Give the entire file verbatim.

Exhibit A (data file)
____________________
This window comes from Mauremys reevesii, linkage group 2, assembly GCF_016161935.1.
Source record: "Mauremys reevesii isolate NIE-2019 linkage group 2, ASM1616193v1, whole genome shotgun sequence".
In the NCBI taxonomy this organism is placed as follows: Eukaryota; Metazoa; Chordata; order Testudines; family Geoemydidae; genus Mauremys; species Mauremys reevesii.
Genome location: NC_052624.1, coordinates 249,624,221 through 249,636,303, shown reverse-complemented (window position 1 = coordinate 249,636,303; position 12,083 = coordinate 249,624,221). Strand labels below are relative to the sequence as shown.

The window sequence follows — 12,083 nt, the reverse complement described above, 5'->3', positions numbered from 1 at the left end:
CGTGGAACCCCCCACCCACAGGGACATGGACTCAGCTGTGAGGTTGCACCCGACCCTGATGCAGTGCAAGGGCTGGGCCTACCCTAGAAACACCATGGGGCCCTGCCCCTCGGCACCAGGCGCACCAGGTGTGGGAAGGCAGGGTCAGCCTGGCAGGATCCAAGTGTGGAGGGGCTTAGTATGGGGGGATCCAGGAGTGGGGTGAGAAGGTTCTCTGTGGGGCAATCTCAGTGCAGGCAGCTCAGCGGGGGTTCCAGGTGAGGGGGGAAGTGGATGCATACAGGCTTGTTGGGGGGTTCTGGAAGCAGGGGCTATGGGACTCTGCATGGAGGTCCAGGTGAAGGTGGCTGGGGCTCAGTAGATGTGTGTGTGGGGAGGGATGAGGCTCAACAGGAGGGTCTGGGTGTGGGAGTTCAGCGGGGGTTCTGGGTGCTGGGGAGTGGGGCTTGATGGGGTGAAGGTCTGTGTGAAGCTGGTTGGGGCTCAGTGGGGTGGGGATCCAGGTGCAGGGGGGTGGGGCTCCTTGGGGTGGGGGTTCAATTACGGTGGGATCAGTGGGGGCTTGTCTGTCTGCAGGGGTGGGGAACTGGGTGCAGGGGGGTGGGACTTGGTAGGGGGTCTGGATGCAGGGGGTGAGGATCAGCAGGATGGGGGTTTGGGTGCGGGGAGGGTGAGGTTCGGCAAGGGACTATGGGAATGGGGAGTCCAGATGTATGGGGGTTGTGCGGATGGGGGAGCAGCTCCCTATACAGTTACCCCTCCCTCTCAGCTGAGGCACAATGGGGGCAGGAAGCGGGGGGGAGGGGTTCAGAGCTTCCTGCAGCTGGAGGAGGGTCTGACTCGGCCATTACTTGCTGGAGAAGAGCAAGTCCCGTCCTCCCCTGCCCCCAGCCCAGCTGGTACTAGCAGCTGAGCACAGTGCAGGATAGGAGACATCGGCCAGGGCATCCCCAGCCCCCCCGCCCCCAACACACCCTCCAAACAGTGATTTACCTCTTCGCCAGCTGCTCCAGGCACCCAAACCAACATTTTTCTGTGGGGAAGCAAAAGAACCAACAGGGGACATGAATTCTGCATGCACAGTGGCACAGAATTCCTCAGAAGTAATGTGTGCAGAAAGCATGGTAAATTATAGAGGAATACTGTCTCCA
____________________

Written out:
This window comes from Mauremys reevesii, linkage group 2, assembly GCF_016161935.1.
Source record: "Mauremys reevesii isolate NIE-2019 linkage group 2, ASM1616193v1, whole genome shotgun sequence".
In the NCBI taxonomy this organism is placed as follows: Eukaryota; Metazoa; Chordata; order Testudines; family Geoemydidae; genus Mauremys; species Mauremys reevesii.
Genome location: NC_052624.1, coordinates 249,624,221 through 249,636,303, shown reverse-complemented (window position 1 = coordinate 249,636,303; position 12,083 = coordinate 249,624,221). Strand labels below are relative to the sequence as shown.

The window sequence follows — 12,083 nt, the reverse complement described above, 5'->3', positions numbered from 1 at the left end:
CGTGGAACCCCCCACCCACAGGGACATGGACTCAGCTGTGAGGTTGCACCCGACCCTGATGCAGTGCAAGGGCTGGGCCTACCCTAGAAACACCATGGGGCCCTGCCCCTCGGCACCAGGCGCACCAGGTGTGGGAAGGCAGGGTCAGCCTGGCAGGATCCAAGTGTGGAGGGGCTTAGTATGGGGGGATCCAGGAGTGGGGTGAGAAGGTTCTCTGTGGGGCAATCTCAGTGCAGGCAGCTCAGCGGGGGTTCCAGGTGAGGGGGGAAGTGGATGCATACAGGCTTGTTGGGGGGTTCTGGAAGCAGGGGCTATGGGACTCTGCATGGAGGTCCAGGTGAAGGTGGCTGGGGCTCAGTAGATGTGTGTGTGGGGAGGGATGAGGCTCAACAGGAGGGTCTGGGTGTGGGAGTTCAGCGGGGGTTCTGGGTGCTGGGGAGTGGGGCTTGATGGGGTGAAGGTCTGTGTGAAGCTGGTTGGGGCTCAGTGGGGTGGGGATCCAGGTGCAGGGGGGTGGGGCTCCTTGGGGTGGGGGTTCAATTACGGTGGGATCAGTGGGGGCTTGTCTGTCTGCAGGGGTGGGGAACTGGGTGCAGGGGGGTGGGACTTGGTAGGGGGTCTGGATGCAGGGGGTGAGGATCAGCAGGATGGGGGTTTGGGTGCGGGGAGGGTGAGGTTCGGCAAGGGACTATGGGAATGGGGAGTCCAGATGTATGGGGGTTGTGCGGATGGGGGAGCAGCTCCCTATACAGTTACCCCTCCCTCTCAGCTGAGGCACAATGGGGGCAGGAAGCGGGGGGGAGGGGTTCAGAGCTTCCTGCAGCTGGAGGAGGGTCTGACTCGGCCATTACTTGCTGGAGAAGAGCAAGTCCCGTCCTCCCCTGCCCCCAGCCCAGCTGGTACTAGCAGCTGAGCACAGTGCAGGATAGGAGACATCGGCCAGGGCATCCCCAGCCCCCCCGCCCCCAACACACCCTCCAAACAGTGATTTACCTCTTCGCCAGCTGCTCCAGGCACCCAAACCAACATTTTTCTGTGGGGAAGCAAAAGAACCAACAGGGGACATGAATTCTGCATGCACAGTGGCACAGAATTCCTCAGAAGTAATGTGTGCAGAAAGCATGGTAAATTATAGAGGAATACTGTCTCCA